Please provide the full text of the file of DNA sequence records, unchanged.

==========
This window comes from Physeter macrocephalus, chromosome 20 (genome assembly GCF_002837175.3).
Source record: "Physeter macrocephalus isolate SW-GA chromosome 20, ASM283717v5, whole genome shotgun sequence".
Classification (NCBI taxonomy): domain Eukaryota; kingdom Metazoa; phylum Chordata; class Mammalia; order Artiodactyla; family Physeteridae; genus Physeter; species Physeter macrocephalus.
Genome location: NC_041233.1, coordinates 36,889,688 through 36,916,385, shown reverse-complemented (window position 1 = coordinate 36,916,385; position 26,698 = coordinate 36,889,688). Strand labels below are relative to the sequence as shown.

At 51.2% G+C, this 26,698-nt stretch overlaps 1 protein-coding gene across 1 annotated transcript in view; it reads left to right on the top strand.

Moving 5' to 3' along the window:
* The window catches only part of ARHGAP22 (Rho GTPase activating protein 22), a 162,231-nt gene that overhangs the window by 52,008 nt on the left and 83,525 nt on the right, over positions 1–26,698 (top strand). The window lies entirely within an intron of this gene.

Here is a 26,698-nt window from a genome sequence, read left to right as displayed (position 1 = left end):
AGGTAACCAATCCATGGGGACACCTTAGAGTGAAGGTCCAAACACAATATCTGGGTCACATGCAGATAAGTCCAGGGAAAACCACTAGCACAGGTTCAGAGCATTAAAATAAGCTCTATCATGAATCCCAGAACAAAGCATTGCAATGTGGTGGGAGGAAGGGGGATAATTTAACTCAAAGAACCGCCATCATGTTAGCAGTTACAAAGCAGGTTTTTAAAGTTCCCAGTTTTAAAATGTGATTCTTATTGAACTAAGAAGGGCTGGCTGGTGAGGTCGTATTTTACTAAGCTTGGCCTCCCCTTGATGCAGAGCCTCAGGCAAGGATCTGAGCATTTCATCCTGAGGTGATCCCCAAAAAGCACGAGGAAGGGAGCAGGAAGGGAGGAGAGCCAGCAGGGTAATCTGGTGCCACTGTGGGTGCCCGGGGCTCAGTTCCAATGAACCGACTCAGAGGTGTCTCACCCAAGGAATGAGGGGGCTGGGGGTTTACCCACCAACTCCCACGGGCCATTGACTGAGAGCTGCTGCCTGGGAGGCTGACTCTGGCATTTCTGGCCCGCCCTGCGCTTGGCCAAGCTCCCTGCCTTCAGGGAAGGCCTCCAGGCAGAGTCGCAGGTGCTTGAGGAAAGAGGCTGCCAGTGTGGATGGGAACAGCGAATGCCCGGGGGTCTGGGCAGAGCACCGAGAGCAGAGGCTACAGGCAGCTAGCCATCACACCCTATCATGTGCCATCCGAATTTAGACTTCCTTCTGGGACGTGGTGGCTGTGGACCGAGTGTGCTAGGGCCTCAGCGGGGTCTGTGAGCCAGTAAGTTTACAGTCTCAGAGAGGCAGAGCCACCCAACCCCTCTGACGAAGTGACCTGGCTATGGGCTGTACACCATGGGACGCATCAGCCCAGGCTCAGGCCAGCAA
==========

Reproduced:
This window comes from Physeter macrocephalus, chromosome 20 (genome assembly GCF_002837175.3).
Source record: "Physeter macrocephalus isolate SW-GA chromosome 20, ASM283717v5, whole genome shotgun sequence".
Classification (NCBI taxonomy): domain Eukaryota; kingdom Metazoa; phylum Chordata; class Mammalia; order Artiodactyla; family Physeteridae; genus Physeter; species Physeter macrocephalus.
Genome location: NC_041233.1, coordinates 36,889,688 through 36,916,385, shown reverse-complemented (window position 1 = coordinate 36,916,385; position 26,698 = coordinate 36,889,688). Strand labels below are relative to the sequence as shown.

At 51.2% G+C, this 26,698-nt stretch overlaps 1 protein-coding gene across 1 annotated transcript in view; it reads left to right on the top strand.

Moving 5' to 3' along the window:
* The window catches only part of ARHGAP22 (Rho GTPase activating protein 22), a 162,231-nt gene that overhangs the window by 52,008 nt on the left and 83,525 nt on the right, over positions 1–26,698 (top strand). The window lies entirely within an intron of this gene.

Here is a 26,698-nt window from a genome sequence, read left to right as displayed (position 1 = left end):
AGGTAACCAATCCATGGGGACACCTTAGAGTGAAGGTCCAAACACAATATCTGGGTCACATGCAGATAAGTCCAGGGAAAACCACTAGCACAGGTTCAGAGCATTAAAATAAGCTCTATCATGAATCCCAGAACAAAGCATTGCAATGTGGTGGGAGGAAGGGGGATAATTTAACTCAAAGAACCGCCATCATGTTAGCAGTTACAAAGCAGGTTTTTAAAGTTCCCAGTTTTAAAATGTGATTCTTATTGAACTAAGAAGGGCTGGCTGGTGAGGTCGTATTTTACTAAGCTTGGCCTCCCCTTGATGCAGAGCCTCAGGCAAGGATCTGAGCATTTCATCCTGAGGTGATCCCCAAAAAGCACGAGGAAGGGAGCAGGAAGGGAGGAGAGCCAGCAGGGTAATCTGGTGCCACTGTGGGTGCCCGGGGCTCAGTTCCAATGAACCGACTCAGAGGTGTCTCACCCAAGGAATGAGGGGGCTGGGGGTTTACCCACCAACTCCCACGGGCCATTGACTGAGAGCTGCTGCCTGGGAGGCTGACTCTGGCATTTCTGGCCCGCCCTGCGCTTGGCCAAGCTCCCTGCCTTCAGGGAAGGCCTCCAGGCAGAGTCGCAGGTGCTTGAGGAAAGAGGCTGCCAGTGTGGATGGGAACAGCGAATGCCCGGGGGTCTGGGCAGAGCACCGAGAGCAGAGGCTACAGGCAGCTAGCCATCACACCCTATCATGTGCCATCCGAATTTAGACTTCCTTCTGGGACGTGGTGGCTGTGGACCGAGTGTGCTAGGGCCTCAGCGGGGTCTGTGAGCCAGTAAGTTTACAGTCTCAGAGAGGCAGAGCCACCCAACCCCTCTGACGAAGTGACCTGGCTATGGGCTGTACACCATGGGACGCATCAGCCCAGGCTCAGGCCAGCAA